Paediatric arterial ischaemic stroke (PAIS) is relatively rare, with an estimated incidence of 3 to 8 per 100 000 for children older than 1 month.1 Many risk factors leading to PAIS have been identified.1–3 The long-term outcome in children with PAIS is frequently poor, and a wide spectrum of impairments influencing physical and cognitive abilities as well as quality of life (QOL) has been reported.4–6 Most studies focus on neurological impairments after PAIS,7 and only a few studies have systematically addressed functional outcome.4,6–8 According to the World Health Organization’s International Classification of Impairments, Disabilities and Handicaps, in clinical research functional outcome can be assessed on the following levels: disease process and impairment (the general effect of the disease on the child), disability (the restriction of the ability to perform tasks within the physical and social environment), handicap (the social consequences of these impairments and disabilities in the domains of relationships, school, and leisure activities), and QOL (the sense of the child’s well-being and life satisfaction in physical, social, and emotional domains).9 The first two levels are physician-oriented outcomes, whereas those at the third and fourth levels consist mainly of patient-based outcomes. The fourth level also contains information from the patient’s or parent’s perspective. Neurological impairments after PAIS may affect up to 90% of children and include hemiparesis, epilepsy, visual deficits, and language, educational, cognitive, and behavioural problems.7,10–14 The percentage of disabilities after PAIS can be as high as 60%.14 Most restrictions are found in the domains of education, motor function, self-care skills, communication, and socialisation.8,12 When measured on the modified Rankin Scale (mRS), 12/100 of children have no disability, 63% have mild disabilities, and 25/100 have severe disabilities.7,15 Handicaps in children with childhood stroke include a necessity for higher levels of educational support and special education, psychiatric symptoms and disorders, sleeping problems, fatigue, emotional lability, and aggressive outbursts and social problems.7,11,12,16 The QOL in this patient group is significantly lower in the domains of autonomy, parents’ relations, social, physical, emotional, school, and general functioning.8,10,11,13 In the present study, functional outcome in children with PAIS was evaluated and an attempt was made to identify possible prognostic risk factors.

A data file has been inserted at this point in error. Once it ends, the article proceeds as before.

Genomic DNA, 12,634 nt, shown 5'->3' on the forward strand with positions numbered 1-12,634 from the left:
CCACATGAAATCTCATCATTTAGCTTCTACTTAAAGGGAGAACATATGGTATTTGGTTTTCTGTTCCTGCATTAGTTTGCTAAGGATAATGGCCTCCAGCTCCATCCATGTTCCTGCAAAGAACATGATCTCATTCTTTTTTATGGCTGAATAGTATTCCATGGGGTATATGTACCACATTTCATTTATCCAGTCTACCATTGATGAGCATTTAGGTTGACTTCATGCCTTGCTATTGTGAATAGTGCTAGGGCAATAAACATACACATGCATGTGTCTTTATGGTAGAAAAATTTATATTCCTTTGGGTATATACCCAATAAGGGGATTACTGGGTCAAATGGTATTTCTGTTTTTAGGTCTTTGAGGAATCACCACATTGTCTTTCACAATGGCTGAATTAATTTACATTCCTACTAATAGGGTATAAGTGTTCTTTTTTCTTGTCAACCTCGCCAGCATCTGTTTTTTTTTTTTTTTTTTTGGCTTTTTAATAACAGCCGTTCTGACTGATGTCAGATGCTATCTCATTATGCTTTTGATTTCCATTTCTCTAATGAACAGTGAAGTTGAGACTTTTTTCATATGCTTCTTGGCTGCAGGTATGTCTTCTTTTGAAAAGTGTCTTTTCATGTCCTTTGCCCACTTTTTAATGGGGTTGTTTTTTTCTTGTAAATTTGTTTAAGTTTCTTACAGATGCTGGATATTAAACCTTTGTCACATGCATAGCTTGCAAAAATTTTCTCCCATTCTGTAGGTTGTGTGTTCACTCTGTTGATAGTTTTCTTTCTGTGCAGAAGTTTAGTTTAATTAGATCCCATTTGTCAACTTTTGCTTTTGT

Aim To study functional outcome in children aged 1 month to 18 years after paediatric arterial ischaemic stroke (PAIS) and to identify risk factors influencing their quality of life.